The Coulomb’s Law governs the force between the charged particles. It was first studied by a French physicist Charles Augustine de Coulomb. Coulomb presented the inference of his experiments in the form of a law which is called Coulomb's law.
According to Coulomb's law, the magnitude of the force of attraction (or repulsion) between two point charges is directly proportional to the product of the quantity of two charges and inversely proportional to the square of the distance between them.
If a charge, q1 is placed at a distance, r from a similar charge q2 the two charges will continue to repel each other with a force:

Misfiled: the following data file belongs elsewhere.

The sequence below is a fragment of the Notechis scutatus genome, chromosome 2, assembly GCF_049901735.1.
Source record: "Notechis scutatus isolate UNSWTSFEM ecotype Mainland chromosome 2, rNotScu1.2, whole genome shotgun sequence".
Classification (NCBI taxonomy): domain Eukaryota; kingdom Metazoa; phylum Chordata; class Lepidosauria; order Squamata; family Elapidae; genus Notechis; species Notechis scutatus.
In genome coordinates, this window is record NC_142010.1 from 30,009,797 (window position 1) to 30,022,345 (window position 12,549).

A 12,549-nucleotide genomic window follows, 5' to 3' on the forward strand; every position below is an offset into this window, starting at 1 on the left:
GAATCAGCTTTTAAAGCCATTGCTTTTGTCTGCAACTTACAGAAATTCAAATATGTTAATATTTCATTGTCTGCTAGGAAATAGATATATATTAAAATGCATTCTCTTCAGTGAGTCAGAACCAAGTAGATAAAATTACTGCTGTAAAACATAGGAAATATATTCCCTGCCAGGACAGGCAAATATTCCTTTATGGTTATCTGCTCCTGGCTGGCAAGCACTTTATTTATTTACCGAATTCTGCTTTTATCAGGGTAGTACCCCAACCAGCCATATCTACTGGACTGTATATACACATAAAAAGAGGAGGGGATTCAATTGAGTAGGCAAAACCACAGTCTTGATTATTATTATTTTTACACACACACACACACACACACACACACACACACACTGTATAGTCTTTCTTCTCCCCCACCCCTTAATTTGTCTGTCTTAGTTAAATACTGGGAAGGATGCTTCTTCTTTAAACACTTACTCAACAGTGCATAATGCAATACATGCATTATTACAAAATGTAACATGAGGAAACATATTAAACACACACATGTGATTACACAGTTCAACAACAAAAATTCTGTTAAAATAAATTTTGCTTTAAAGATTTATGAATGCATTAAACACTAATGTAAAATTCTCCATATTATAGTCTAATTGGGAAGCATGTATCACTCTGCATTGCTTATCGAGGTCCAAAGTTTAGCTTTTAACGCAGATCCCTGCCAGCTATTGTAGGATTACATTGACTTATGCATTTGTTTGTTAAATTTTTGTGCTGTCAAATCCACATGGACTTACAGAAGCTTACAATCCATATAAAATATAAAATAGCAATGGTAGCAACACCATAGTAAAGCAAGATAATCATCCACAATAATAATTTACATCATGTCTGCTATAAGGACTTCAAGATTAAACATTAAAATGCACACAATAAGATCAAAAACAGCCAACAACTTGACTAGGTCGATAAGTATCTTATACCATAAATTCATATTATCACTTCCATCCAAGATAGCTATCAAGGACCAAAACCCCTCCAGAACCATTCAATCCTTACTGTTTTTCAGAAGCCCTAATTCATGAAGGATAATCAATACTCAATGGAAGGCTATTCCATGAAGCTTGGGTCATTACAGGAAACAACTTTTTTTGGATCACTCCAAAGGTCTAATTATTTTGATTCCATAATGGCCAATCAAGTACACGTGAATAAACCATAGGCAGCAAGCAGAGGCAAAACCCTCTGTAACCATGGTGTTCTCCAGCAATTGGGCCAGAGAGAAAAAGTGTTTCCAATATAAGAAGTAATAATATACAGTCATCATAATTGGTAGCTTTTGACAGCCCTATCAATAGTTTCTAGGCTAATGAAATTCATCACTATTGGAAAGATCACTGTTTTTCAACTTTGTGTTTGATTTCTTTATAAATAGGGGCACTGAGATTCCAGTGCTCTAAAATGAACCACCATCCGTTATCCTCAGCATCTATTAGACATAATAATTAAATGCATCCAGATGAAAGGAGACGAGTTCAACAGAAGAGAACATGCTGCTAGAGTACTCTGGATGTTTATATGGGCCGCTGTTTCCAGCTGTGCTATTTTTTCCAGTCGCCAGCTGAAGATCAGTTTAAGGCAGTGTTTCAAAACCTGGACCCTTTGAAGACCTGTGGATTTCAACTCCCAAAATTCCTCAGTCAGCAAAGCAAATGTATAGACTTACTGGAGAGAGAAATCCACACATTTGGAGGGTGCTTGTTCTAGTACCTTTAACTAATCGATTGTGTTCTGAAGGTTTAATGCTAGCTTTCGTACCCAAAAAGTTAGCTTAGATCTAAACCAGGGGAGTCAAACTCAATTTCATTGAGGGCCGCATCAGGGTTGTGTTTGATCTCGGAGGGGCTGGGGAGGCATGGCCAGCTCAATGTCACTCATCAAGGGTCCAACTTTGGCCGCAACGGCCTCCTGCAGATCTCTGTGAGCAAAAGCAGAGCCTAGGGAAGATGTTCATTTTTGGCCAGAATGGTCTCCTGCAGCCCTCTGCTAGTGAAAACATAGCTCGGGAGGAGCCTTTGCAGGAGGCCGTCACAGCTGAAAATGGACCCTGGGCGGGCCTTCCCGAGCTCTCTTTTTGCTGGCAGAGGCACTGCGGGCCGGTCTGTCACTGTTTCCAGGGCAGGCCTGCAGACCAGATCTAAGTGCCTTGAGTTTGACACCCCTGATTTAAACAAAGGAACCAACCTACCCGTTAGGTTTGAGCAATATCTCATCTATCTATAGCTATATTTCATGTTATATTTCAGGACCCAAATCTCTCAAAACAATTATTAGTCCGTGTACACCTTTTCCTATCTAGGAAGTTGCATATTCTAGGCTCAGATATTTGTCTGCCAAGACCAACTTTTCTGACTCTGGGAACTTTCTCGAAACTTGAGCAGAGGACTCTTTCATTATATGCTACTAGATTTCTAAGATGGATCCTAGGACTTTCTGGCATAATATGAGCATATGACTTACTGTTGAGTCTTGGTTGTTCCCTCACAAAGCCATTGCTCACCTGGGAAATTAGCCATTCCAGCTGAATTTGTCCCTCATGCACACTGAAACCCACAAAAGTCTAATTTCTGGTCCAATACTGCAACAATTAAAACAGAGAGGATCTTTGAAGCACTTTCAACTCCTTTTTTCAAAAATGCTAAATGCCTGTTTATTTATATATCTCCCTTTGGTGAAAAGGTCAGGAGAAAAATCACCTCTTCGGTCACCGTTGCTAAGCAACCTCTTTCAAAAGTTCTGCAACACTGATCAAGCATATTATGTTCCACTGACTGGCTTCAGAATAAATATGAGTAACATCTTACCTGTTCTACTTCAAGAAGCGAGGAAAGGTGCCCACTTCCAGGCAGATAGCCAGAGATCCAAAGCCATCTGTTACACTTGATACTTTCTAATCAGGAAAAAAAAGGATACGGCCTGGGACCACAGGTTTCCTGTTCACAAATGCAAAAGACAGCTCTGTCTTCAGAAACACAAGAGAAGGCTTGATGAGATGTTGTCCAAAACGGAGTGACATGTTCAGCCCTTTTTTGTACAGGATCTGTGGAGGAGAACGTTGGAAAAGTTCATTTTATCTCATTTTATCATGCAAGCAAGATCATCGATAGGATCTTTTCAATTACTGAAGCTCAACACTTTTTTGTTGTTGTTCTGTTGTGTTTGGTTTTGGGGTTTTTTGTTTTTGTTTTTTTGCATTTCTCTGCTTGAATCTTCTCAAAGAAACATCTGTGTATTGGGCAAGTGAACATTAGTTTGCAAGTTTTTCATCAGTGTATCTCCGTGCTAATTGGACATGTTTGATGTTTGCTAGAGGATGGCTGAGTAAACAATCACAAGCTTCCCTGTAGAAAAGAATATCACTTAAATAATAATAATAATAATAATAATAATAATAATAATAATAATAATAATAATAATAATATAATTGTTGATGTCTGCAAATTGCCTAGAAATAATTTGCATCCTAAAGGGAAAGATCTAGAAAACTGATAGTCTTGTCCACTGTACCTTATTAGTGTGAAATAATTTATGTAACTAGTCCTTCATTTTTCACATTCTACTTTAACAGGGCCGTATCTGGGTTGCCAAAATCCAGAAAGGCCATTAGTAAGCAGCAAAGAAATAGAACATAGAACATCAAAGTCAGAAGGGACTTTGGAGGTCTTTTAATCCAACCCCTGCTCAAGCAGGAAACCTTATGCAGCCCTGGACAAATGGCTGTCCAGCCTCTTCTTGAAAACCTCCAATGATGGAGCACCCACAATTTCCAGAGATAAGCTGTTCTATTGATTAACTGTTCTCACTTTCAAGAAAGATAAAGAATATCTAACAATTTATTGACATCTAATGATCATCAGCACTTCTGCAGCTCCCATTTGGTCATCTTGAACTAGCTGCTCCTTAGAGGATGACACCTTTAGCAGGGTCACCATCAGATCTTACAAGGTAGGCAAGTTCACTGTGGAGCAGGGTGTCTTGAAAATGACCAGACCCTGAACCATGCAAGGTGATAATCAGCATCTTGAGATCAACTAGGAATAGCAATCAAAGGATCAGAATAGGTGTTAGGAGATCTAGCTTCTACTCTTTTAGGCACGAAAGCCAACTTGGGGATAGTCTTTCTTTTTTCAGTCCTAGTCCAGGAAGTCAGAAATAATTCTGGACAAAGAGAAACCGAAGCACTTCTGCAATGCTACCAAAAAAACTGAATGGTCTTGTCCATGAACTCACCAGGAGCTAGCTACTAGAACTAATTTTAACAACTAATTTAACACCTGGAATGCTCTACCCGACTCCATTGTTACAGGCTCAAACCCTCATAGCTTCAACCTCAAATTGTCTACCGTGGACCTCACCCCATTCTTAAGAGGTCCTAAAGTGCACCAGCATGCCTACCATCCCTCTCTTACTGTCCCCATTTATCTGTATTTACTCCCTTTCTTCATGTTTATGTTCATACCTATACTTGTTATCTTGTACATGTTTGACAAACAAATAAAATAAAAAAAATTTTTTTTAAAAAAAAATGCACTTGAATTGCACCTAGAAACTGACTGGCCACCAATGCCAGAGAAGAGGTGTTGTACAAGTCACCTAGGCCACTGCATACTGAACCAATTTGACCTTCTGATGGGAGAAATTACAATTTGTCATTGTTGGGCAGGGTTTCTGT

where k is a constant of proportionality depending upon the nature of the medium in which the charges are placed.
k = 9 × 109 N m2 C-2 for vacuum (or air).
Charge is a scalar quantity. Coulomb is a SI unit of charge represented by C.
If q1 = q2 = 1 C, r = 1 m,
F = 9 x 10-9 N
Thus, 1 C is the charge when placed at a distance of 1 m from an equal like charge in vacuum, experiences a repulsive force of 1 N.
Force is directed along the line joining the centres of the two charges. For like charges, force is repulsive (positive in sign), while for unlike charges it is attractive (with negative sign).